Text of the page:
The physical layer capabilities in wireless transmissions are growing. In particular, the growth trajectory of the achieved data transmission rates on wireless channels has followed Moore's law in the past decade and a half. Over a span of 15 years starting mid-1990s, the achieved wireless data transmission rates in several operational scenarios have increased over 1000 times. The data transmission rate in WiFi which was a mere 1 Mbps in 1996 (IEEE 802.11b) had reached 1 Gbps by 2011 (IEEE 802.11ac). During the same span of time, the data rate in cellular communication increased from about 10 kbps in 2G to more than 10 Mbps in 4G (LTE). One of the promising technologies behind such a sustained rate increase is multiantenna technology – more popularly referred to as the multiple-input multiple-output (MIMO) technology, whose beginnings date back to the late 1990s.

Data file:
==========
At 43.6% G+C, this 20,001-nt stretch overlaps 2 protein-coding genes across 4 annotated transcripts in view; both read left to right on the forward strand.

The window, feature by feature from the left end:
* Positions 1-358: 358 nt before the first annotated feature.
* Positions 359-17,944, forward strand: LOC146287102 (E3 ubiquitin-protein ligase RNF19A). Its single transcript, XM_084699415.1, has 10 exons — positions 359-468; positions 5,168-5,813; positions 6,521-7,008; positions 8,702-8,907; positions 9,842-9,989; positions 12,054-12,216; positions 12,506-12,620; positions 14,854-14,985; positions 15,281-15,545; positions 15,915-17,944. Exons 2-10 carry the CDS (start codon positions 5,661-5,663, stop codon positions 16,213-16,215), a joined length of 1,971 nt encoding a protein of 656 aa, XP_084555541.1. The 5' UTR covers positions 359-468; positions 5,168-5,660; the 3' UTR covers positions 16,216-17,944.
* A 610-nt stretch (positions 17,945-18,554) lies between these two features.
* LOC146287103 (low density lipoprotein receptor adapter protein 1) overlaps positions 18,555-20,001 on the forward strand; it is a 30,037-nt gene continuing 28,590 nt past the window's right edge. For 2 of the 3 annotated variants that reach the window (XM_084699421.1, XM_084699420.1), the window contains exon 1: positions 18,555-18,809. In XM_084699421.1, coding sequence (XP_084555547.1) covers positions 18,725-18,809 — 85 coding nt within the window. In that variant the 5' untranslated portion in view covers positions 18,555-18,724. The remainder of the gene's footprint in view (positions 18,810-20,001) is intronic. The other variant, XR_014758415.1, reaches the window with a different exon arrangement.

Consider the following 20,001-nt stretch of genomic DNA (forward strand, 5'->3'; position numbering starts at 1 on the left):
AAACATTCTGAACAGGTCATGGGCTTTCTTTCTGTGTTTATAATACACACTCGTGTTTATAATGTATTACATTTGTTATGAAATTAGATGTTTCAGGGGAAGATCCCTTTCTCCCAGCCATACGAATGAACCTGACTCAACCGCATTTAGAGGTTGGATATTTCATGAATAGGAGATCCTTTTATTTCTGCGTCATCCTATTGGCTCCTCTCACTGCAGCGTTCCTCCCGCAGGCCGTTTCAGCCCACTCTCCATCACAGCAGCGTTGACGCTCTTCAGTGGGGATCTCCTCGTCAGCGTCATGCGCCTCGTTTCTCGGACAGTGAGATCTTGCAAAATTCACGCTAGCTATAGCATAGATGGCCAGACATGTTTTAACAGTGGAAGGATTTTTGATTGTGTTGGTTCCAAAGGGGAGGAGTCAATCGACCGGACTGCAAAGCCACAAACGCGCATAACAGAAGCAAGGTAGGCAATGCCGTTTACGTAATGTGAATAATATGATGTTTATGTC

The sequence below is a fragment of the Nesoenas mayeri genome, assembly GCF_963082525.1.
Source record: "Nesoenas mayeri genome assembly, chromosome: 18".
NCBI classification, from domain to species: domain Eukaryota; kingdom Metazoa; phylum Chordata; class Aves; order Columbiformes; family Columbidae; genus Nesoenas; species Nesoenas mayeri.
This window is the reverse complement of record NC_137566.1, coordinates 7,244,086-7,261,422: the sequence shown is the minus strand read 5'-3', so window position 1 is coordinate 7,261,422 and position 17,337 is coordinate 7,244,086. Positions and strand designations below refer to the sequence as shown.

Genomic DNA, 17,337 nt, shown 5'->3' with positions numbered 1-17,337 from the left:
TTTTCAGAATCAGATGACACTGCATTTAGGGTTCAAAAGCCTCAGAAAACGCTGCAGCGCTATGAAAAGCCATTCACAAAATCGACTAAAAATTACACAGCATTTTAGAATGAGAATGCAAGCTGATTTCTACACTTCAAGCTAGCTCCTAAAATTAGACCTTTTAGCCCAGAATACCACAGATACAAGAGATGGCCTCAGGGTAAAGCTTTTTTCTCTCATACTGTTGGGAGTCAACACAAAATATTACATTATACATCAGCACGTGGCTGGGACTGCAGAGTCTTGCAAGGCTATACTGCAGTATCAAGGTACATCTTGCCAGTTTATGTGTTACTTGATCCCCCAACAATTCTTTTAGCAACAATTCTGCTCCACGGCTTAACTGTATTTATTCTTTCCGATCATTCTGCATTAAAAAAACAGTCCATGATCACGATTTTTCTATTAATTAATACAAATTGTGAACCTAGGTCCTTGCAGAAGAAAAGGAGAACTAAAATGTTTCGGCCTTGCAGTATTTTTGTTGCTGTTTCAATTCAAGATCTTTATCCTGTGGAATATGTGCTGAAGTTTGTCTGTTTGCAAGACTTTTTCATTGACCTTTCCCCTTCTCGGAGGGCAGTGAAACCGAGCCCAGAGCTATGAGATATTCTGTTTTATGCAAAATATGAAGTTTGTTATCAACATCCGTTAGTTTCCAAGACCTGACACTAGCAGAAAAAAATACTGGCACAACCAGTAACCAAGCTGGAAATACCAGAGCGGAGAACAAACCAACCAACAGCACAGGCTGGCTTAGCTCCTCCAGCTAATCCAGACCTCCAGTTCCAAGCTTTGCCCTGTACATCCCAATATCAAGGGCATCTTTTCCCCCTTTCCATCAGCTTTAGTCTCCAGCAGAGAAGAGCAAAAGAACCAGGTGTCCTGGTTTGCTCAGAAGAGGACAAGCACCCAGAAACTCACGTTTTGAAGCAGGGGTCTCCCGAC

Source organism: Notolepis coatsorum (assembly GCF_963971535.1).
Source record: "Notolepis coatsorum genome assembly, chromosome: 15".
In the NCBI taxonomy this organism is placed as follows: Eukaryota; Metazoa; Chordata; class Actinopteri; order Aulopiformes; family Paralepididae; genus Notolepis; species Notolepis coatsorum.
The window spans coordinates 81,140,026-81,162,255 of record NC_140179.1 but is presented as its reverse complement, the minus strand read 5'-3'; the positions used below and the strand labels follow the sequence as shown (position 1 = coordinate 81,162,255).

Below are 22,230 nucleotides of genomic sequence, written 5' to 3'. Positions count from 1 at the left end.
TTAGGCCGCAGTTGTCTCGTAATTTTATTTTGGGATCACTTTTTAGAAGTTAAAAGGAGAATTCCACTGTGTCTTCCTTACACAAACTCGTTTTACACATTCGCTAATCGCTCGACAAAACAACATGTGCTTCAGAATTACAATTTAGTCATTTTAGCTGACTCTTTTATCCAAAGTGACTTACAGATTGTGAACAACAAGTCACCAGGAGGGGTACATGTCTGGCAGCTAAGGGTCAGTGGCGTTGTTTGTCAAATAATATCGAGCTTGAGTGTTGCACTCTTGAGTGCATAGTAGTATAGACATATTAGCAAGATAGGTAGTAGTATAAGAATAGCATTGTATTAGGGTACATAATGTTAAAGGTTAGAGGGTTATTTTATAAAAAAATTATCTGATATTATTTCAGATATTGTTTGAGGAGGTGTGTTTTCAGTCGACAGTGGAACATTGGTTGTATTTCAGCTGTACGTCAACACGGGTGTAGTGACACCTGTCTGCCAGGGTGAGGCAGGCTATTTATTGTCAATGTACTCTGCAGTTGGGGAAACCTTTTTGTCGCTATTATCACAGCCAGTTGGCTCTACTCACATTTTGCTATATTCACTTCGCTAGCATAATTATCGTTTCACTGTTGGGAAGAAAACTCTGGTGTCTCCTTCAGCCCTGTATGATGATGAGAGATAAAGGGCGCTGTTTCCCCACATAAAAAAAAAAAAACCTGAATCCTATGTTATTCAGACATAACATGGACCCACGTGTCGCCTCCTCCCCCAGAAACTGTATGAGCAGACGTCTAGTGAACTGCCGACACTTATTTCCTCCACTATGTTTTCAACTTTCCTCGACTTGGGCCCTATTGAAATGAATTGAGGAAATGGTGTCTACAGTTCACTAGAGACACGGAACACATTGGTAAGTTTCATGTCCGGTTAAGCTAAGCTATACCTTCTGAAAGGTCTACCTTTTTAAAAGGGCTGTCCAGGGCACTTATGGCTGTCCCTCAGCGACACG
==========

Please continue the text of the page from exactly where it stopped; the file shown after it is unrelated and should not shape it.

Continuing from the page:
The interest shown in the study and implementation of MIMO systems stems from the promise of achieving high data rates as a result of exploiting independent spatial dimensions, without compromising on the bandwidth. Theory has predicted that the greater the number of antennas, the greater the rate increase without increasing bandwidth (in rich scattering environments). This is particularly attractive given that the wireless spectrum is a limited and expensive resource.
More than a decade of sustained research, implementation, and deployment efforts has given MIMO technology the much needed maturity to become commercially viable.